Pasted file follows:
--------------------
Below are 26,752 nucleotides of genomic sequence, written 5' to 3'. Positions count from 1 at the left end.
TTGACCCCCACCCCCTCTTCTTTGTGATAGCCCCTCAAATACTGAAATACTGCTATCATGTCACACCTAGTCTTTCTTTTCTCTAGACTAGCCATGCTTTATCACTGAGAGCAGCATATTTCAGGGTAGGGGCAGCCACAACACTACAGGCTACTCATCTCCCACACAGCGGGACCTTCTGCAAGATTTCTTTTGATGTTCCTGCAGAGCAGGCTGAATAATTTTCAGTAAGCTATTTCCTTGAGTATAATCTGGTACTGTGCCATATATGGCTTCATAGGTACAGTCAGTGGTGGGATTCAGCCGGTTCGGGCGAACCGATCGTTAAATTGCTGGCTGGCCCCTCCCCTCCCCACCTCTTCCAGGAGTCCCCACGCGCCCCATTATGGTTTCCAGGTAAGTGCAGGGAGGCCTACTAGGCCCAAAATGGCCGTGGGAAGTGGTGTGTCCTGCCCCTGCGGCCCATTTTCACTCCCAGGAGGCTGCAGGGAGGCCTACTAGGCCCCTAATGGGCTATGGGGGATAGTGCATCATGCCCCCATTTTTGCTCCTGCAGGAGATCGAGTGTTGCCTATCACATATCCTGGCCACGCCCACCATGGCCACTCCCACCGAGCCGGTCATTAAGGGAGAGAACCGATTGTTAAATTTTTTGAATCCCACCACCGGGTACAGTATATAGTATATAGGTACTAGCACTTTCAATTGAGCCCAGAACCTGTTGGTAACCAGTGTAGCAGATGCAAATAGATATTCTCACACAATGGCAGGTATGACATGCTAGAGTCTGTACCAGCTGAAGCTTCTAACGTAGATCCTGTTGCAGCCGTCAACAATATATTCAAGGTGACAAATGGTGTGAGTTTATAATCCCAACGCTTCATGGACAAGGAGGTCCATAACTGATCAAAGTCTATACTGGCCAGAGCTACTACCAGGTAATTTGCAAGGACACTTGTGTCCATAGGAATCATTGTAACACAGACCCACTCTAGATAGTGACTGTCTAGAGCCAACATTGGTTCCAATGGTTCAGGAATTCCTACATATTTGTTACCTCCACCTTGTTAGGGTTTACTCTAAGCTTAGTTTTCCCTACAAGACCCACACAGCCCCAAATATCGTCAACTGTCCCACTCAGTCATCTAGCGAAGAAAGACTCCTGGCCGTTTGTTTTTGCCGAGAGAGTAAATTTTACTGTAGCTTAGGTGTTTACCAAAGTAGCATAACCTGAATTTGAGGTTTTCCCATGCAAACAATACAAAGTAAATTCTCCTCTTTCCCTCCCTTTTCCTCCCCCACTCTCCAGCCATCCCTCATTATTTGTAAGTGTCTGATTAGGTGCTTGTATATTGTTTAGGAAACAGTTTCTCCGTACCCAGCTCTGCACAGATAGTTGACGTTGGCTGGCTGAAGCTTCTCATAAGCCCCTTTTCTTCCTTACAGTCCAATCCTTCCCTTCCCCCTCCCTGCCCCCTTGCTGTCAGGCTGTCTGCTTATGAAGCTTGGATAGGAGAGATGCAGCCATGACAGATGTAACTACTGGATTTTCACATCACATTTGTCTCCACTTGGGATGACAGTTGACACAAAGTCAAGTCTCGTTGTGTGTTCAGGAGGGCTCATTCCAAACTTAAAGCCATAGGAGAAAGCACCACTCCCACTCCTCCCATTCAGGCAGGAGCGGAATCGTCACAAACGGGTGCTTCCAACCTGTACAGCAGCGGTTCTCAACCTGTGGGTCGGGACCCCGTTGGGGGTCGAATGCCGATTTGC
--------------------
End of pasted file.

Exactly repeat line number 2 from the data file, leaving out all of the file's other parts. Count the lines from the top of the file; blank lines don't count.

TTGACCCCCACCCCCTCTTCTTTGTGATAGCCCCTCAAATACTGAAATACTGCTATCATGTCACACCTAGTCTTTCTTTTCTCTAGACTAGCCATGCTTTATCACTGAGAGCAGCATATTTCAGGGTAGGGGCAGCCACAACACTACAGGCTACTCATCTCCCACACAGCGGGACCTTCTGCAAGATTTCTTTTGATGTTCCTGCAGAGCAGGCTGAATAATTTTCAGTAAGCTATTTCCTTGAGTATAATCTGGTACTGTGCCATATATGGCTTCATAGGTACAGTCAGTGGTGGGATTCAGCCGGTTCGGGCGAACCGATCGTTAAATTGCTGGCTGGCCCCTCCCCTCCCCACCTCTTCCAGGAGTCCCCACGCGCCCCATTATGGTTTCCAGGTAAGTGCAGGGAGGCCTACTAGGCCCAAAATGGCCGTGGGAAGTGGTGTGTCCTGCCCCTGCGGCCCATTTTCACTCCCAGGAGGCTGCAGGGAGGCCTACTAGGCCCCTAATGGGCTATGGGGGATAGTGCATCATGCCCCCATTTTTGCTCCTGCAGGAGATCGAGTGTTGCCTATCACATATCCTGGCCACGCCCACCATGGCCACTCCCACCGAGCCGGTCATTAAGGGAGAGAACCGATTGTTAAATTTTTTGAATCCCACCACCGGGTACAGTATATAGTATATAGGTACTAGCACTTTCAATTGAGCCCAGAACCTGTTGGTAACCAGTGTAGCAGATGCAAATAGATATTCTCACACAATGGCAGGTATGACATGCTAGAGTCTGTACCAGCTGAAGCTTCTAACGTAGATCCTGTTGCAGCCGTCAACAATATATTCAAGGTGACAAATGGTGTGAGTTTATAATCCCAACGCTTCATGGACAAGGAGGTCCATAACTGATCAAAGTCTATACTGGCCAGAGCTACTACCAGGTAATTTGCAAGGACACTTGTGTCCATAGGAATCATTGTAACACAGACCCACTCTAGATAGTGACTGTCTAGAGCCAACATTGGTTCCAATGGTTCAGGAATTCCTACATATTTGTTACCTCCACCTTGTTAGGGTTTACTCTAAGCTTAGTTTTCCCTACAAGACCCACACAGCCCCAAATATCGTCAACTGTCCCACTCAGTCATCTAGCGAAGAAAGACTCCTGGCCGTTTGTTTTTGCCGAGAGAGTAAATTTTACTGTAGCTTAGGTGTTTACCAAAGTAGCATAACCTGAATTTGAGGTTTTCCCATGCAAACAATACAAAGTAAATTCTCCTCTTTCCCTCCCTTTTCCTCCCCCACTCTCCAGCCATCCCTCATTATTTGTAAGTGTCTGATTAGGTGCTTGTATATTGTTTAGGAAACAGTTTCTCCGTACCCAGCTCTGCACAGATAGTTGACGTTGGCTGGCTGAAGCTTCTCATAAGCCCCTTTTCTTCCTTACAGTCCAATCCTTCCCTTCCCCCTCCCTGCCCCCTTGCTGTCAGGCTGTCTGCTTATGAAGCTTGGATAGGAGAGATGCAGCCATGACAGATGTAACTACTGGATTTTCACATCACATTTGTCTCCACTTGGGATGACAGTTGACACAAAGTCAAGTCTCGTTGTGTGTTCAGGAGGGCTCATTCCAAACTTAAAGCCATAGGAGAAAGCACCACTCCCACTCCTCCCATTCAGGCAGGAGCGGAATCGTCACAAACGGGTGCTTCCAACCTGTACAGCAGCGGTTCTCAACCTGTGGGTCGGGACCCCGTTGGGGGTCGAATGCCGATTTGC